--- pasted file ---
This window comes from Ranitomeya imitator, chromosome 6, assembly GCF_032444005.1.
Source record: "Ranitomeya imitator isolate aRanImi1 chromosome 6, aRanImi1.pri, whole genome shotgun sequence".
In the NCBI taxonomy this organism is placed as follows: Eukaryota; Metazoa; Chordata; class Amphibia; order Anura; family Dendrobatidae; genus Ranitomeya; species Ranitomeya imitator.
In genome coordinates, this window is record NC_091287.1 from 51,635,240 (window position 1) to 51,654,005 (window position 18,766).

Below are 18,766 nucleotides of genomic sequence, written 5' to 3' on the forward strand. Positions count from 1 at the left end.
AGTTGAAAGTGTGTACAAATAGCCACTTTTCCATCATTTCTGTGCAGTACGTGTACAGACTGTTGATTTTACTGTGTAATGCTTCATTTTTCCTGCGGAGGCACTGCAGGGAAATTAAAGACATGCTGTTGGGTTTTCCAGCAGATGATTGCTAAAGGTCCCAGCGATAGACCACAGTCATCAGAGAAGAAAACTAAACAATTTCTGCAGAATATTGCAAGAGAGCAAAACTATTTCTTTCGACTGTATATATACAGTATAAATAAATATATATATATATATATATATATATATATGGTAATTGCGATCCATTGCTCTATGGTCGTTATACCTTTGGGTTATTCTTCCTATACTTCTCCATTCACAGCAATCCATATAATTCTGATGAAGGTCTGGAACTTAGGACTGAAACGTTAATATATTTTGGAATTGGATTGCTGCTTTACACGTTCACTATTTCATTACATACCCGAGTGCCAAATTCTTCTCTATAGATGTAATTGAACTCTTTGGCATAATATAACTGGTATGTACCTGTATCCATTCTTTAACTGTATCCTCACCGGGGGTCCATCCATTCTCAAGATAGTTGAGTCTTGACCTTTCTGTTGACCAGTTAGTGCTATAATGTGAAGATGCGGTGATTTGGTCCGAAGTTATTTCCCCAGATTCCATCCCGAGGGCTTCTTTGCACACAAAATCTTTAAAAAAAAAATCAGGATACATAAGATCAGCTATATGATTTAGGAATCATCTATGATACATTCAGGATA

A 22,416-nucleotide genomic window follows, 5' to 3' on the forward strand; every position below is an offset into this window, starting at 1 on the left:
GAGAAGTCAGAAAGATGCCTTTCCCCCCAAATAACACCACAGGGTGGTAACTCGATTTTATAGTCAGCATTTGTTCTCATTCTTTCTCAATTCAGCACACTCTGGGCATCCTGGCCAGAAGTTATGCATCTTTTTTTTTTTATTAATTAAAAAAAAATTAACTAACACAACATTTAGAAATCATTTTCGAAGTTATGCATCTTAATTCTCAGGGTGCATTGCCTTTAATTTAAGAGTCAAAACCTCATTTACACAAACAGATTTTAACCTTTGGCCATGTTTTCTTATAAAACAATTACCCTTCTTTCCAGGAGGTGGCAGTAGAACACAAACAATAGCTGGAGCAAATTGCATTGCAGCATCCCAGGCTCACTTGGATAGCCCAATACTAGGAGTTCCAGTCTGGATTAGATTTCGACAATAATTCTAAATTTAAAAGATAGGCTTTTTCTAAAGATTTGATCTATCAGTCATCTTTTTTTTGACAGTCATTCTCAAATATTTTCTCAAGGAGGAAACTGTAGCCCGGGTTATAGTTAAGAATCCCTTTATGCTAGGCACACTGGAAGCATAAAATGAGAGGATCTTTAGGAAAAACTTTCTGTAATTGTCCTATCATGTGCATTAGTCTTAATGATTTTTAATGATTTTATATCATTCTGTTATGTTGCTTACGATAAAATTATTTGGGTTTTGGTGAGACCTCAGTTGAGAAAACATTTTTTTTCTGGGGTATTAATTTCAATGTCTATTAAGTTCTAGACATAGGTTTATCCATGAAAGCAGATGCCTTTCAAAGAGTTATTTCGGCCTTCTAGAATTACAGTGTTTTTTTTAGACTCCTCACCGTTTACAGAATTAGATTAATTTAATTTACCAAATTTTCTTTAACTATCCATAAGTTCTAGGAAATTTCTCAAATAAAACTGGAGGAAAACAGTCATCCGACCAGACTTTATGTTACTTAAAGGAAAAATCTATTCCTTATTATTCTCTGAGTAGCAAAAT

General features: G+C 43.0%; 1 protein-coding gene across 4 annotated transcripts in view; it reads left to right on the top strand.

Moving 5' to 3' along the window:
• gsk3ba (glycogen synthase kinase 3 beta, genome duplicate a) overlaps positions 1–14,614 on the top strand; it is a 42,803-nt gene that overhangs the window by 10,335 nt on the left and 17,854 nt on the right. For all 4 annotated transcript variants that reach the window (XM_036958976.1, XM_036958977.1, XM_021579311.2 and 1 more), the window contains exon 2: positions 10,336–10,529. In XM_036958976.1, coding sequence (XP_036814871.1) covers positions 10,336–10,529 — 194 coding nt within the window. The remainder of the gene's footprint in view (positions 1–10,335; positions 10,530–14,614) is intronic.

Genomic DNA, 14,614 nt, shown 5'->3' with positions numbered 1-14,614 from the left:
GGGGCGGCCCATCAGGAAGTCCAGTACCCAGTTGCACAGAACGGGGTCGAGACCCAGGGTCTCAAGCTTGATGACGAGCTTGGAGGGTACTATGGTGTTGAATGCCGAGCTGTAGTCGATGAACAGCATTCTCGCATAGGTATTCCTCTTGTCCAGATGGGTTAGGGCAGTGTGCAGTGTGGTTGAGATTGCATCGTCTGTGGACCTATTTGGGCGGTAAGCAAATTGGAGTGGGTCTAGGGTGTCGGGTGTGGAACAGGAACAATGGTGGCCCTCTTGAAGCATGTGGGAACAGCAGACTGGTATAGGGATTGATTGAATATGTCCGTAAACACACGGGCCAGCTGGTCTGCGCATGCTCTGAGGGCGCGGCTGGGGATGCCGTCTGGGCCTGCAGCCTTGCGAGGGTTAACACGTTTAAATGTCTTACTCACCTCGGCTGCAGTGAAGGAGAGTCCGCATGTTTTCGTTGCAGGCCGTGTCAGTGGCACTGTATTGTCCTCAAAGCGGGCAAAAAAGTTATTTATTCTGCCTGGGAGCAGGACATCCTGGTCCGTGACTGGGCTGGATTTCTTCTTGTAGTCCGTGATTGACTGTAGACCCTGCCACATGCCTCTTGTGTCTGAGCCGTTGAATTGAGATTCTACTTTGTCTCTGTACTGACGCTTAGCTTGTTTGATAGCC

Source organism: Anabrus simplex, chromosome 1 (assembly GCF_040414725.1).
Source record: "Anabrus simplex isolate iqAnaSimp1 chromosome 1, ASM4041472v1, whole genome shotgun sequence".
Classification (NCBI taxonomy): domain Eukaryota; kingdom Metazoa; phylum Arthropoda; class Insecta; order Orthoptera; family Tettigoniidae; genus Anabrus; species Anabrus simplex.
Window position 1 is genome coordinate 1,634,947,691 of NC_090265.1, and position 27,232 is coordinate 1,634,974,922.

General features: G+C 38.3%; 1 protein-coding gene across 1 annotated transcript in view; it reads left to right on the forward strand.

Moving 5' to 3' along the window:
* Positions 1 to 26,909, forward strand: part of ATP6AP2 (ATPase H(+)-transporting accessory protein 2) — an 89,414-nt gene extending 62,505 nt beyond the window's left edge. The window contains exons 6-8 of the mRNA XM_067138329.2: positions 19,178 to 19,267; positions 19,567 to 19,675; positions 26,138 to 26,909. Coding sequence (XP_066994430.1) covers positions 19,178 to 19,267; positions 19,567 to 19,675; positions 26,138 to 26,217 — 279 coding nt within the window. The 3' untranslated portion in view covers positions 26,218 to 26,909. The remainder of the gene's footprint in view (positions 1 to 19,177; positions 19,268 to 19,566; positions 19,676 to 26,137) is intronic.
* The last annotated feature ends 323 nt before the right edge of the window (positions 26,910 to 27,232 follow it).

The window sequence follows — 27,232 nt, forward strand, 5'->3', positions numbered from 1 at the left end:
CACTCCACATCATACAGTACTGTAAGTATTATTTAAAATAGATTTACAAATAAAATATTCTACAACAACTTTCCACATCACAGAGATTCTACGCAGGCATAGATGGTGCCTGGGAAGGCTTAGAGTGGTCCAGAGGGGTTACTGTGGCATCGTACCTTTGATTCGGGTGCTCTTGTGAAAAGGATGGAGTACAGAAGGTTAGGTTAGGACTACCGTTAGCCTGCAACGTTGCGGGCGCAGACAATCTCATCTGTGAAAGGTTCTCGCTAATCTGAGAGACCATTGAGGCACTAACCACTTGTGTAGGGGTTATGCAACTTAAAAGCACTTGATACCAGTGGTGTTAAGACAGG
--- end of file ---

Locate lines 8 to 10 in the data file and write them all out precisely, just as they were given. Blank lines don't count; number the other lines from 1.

GAGAAGTCAGAAAGATGCCTTTCCCCCCAAATAACACCACAGGGTGGTAACTCGATTTTATAGTCAGCATTTGTTCTCATTCTTTCTCAATTCAGCACACTCTGGGCATCCTGGCCAGAAGTTATGCATCTTTTTTTTTTTATTAATTAAAAAAAAATTAACTAACACAACATTTAGAAATCATTTTCGAAGTTATGCATCTTAATTCTCAGGGTGCATTGCCTTTAATTTAAGAGTCAAAACCTCATTTACACAAACAGATTTTAACCTTTGGCCATGTTTTCTTATAAAACAATTACCCTTCTTTCCAGGAGGTGGCAGTAGAACACAAACAATAGCTGGAGCAAATTGCATTGCAGCATCCCAGGCTCACTTGGATAGCCCAATACTAGGAGTTCCAGTCTGGATTAGATTTCGACAATAATTCTAAATTTAAAAGATAGGCTTTTTCTAAAGATTTGATCTATCAGTCATCTTTTTTTTGACAGTCATTCTCAAATATTTTCTCAAGGAGGAAACTGTAGCCCGGGTTATAGTTAAGAATCCCTTTATGCTAGGCACACTGGAAGCATAAAATGAGAGGATCTTTAGGAAAAACTTTCTGTAATTGTCCTATCATGTGCATTAGTCTTAATGATTTTTAATGATTTTATATCATTCTGTTATGTTGCTTACGATAAAATTATTTGGGTTTTGGTGAGACCTCAGTTGAGAAAACATTTTTTTTCTGGGGTATTAATTTCAATGTCTATTAAGTTCTAGACATAGGTTTATCCATGAAAGCAGATGCCTTTCAAAGAGTTATTTCGGCCTTCTAGAATTACAGTGTTTTTTTTAGACTCCTCACCGTTTACAGAATTAGATTAATTTAATTTACCAAATTTTCTTTAACTATCCATAAGTTCTAGGAAATTTCTCAAATAAAACTGGAGGAAAACAGTCATCCGACCAGACTTTATGTTACTTAAAGGAAAAATCTATTCCTTATTATTCTCTGAGTAGCAAAAT

General features: G+C 43.0%; 1 protein-coding gene across 4 annotated transcripts in view; it reads left to right on the top strand.

Moving 5' to 3' along the window: